Ask Joe: Unearthing new approaches for effective changemaking
I’ve been doing coalition-building and politics for a long time. I’m already tired and I look at what’s coming this next year and I can’t even imagine how intense it’s going to get. Nobody seems open to hearing anything new. I feel like I’ve tried everything to challenge people’s beliefs and fears and get them to see reason. I’ve been reading up on your work and I’m not seeing much of what I don’t already know. Am I missing something? Any insights?
Not Seeing It
Hey Not Seeing It,
I appreciate your honesty. And I get the struggle and feeling overwhelmed. If you’ve been following my work, then you know that I’ll always emphasize, “please take care of yourself!! We need you in this for the long-haul. Please increase the ways you nourish yourself – physically, emotionally, mentally and spiritually. Be courageous and reach out for support.” The coming year (or years) are going to test our resilience and resolve and will require us to upgrade our skills and strategies.
I can imagine that you might not see a lot of new “information” in my work, since you’ve been in this for a long time. My work is less about what we are saying, and more about how we are saying it. I believe that the core causes of our current problems go far deeper than the questions about the amount or accuracy of our information and data. With all the books, podcasts, articles and trainings, we have enough information to last us lifetimes; yet with all this information, we are still not seeing the change we are looking for. In other words, knowing something and actually integrating that knowledge into new habits and patterns, especially in the heat of the moment, are two very different things.
I recently gave a talk to members of a state political party on Fierce Civility. During the question and answer period, one of the attendees shared with me that they are tired of having to deal with “those people” who believe things that aren’t based on facts. She mentioned that the way she approaches this is to point out to them how their viewpoints contradict data, or how their ways of expressing their faith don’t align with verses in religious texts.
I asked her if this approach to challenge the others was working, and she said, ‘no.” I then asked, “then why do you keep doing the same things knowing it’s not going to work?” She said, “because I don’t know how else to do it.” What’s burning us out is that we can’t see that trying to approach complicated problems with complicated solutions, or challenging others in a judgmental way, doesn’t work. In fact, it only adds more complications and further breakdown.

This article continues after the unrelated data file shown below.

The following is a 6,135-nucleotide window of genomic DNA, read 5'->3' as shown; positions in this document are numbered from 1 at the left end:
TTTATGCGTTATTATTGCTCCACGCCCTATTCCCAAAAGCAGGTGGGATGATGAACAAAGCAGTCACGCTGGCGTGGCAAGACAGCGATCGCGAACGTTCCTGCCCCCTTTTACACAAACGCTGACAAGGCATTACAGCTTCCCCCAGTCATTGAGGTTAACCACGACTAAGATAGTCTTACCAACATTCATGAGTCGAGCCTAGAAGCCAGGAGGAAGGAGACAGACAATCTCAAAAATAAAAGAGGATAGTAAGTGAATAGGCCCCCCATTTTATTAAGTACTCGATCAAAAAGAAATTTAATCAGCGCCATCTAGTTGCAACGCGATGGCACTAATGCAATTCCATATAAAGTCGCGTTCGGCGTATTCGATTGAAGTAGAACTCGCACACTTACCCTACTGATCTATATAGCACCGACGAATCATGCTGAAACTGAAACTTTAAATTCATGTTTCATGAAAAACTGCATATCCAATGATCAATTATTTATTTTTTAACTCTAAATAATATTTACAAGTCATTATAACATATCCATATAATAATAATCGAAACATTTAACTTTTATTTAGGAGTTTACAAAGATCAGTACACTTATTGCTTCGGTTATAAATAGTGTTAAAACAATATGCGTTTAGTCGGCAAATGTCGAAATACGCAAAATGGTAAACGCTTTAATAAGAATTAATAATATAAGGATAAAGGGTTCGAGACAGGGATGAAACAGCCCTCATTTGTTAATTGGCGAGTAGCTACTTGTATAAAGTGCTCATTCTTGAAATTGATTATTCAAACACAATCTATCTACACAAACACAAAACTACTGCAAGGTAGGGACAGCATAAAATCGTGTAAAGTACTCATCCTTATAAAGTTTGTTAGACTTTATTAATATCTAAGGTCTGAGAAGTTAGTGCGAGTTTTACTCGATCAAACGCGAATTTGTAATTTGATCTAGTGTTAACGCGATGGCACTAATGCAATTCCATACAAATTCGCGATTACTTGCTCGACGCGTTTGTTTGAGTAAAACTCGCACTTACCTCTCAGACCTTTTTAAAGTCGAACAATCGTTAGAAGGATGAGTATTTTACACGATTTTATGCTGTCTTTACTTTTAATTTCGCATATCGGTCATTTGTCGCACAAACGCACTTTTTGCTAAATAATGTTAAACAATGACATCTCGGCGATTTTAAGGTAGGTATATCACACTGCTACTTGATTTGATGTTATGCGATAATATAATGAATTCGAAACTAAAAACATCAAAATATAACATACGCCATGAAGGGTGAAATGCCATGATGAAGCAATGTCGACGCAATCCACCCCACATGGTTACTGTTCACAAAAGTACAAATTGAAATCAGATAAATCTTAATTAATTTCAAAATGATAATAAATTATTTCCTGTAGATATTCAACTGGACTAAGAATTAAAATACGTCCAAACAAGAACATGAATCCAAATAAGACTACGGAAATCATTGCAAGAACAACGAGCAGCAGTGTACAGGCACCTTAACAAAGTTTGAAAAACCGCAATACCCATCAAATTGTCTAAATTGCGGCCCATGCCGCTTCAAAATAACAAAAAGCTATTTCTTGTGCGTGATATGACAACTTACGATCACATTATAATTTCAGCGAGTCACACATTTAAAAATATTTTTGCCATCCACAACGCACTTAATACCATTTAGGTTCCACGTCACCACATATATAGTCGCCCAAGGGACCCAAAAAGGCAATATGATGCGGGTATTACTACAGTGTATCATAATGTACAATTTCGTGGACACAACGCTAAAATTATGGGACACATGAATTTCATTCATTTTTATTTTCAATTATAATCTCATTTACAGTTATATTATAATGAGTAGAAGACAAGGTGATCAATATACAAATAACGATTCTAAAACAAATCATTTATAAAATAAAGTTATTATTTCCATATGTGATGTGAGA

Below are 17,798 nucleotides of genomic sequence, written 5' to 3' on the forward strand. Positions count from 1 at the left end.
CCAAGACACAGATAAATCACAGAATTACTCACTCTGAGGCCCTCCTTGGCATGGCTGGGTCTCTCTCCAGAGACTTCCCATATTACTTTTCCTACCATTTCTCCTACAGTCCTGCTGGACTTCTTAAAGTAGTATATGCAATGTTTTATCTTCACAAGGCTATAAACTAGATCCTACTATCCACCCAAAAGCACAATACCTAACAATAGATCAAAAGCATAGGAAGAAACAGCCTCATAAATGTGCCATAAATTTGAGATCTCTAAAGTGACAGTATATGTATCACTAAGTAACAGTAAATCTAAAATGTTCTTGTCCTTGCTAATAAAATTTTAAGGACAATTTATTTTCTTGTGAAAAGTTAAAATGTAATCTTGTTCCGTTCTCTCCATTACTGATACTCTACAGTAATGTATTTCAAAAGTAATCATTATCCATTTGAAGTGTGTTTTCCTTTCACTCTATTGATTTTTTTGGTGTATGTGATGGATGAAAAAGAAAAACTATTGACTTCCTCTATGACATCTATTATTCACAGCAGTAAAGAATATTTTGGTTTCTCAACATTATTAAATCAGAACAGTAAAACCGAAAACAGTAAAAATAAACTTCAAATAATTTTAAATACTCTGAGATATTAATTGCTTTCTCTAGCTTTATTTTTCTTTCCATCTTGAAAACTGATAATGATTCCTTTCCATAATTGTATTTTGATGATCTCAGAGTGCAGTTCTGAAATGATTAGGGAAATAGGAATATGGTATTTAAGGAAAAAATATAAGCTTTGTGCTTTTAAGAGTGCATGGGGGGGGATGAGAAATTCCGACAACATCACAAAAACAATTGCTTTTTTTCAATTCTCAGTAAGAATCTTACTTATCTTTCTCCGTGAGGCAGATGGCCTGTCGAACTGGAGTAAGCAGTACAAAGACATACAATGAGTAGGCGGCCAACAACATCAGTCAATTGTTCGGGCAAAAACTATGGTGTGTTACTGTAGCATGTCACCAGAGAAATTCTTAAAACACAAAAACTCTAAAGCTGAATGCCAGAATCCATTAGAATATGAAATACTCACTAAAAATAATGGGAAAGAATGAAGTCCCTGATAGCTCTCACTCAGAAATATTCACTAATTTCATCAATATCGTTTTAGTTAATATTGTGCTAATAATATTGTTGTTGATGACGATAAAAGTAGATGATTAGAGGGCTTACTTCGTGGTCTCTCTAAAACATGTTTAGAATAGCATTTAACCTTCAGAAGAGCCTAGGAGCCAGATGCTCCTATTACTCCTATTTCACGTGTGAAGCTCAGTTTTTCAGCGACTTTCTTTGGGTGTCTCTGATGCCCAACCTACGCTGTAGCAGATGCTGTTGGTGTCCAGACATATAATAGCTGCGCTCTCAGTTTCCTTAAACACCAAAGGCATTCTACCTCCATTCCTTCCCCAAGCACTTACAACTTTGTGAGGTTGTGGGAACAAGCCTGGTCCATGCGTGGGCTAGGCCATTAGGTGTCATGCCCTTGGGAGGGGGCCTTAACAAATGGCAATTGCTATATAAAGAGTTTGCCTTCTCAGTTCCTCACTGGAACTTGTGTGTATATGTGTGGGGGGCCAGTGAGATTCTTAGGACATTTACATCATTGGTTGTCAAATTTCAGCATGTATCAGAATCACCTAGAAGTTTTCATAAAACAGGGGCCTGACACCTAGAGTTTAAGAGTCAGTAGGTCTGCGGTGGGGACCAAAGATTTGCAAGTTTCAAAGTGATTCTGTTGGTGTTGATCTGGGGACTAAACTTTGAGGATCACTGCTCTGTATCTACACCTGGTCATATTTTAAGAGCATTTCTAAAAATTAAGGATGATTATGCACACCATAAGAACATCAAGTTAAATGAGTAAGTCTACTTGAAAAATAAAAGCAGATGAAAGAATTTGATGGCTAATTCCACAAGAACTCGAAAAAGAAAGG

Here’s how I see it: Yes, the problems are complicated, but the solutions are really simple. Implementing the simple solutions is hard work. And the simple solutions include training ourselves to break the internal and external false polarities that keep us dysregulated, closed-hearted, judgmental and in patterns that perpetuate opposition, separation and othering. This can’t be any simpler. AND just knowing this isn’t enough; implementing it with finesse and grace is hard work. It requires skills and strategies to shift this – especially with those we see as different or hold different views.
If we want to see concrete results to our efforts, we must be willing to engage people in “dialogue” – not challenge. It is with respectful dialogue that you may be able to appeal to the hearts and minds of others and persuade them to be open to new ideas. As I elaborate in my book, the true power of dialogue is to create an uncomfortable (not unsafe) friction and activation that shakes people out of their habits and patterns and sparks new possibility – and that will only happen when the heart and body are just as engaged as the brain. That will only happen when we not only challenge, but also activate curiosity. Yes, even having curiosity for people who adamantly deny facts and reason.
To me, ONLY challenging someone’s viewpoints is easy and perpetuates separation, ego inflation and intellectual games that very rarely lead to new emergent solutions. ONLY being curious and chronically nice is also easy and also perpetuates the same. But the friction and delicious messiness that is created by the constant calibration and dance of both CHALLENGE and CURIOSITY is exquisite. It is what sparks the healing, reconciliation and establishing common ground that is needed for new LASTING solutions to emerge.
I hope this offers more clarity, Not Seeing it. These extreme times require new, upgraded, out-of-the-box approaches that are radically simple, and perhaps hard to implement. It requires a comprehensive strategy that includes practices that train us physically and emotionally, as well as mentally. It asks us to have the courage to look at our own habits and patterns that aren’t serving us and cultivate new ones that break through the confusion and oppositional loops we find ourselves in. By doing so, we can more effectively take our highest ideas and goals and put them into concrete action and results.
Keep it simple,
Check out Joe’s new bestselling book Fierce Civility: Transforming our Global Culture from Polarization to Lasting Peace.
Have a question for Joe? Send an email to AskJoe@fulcrum.us.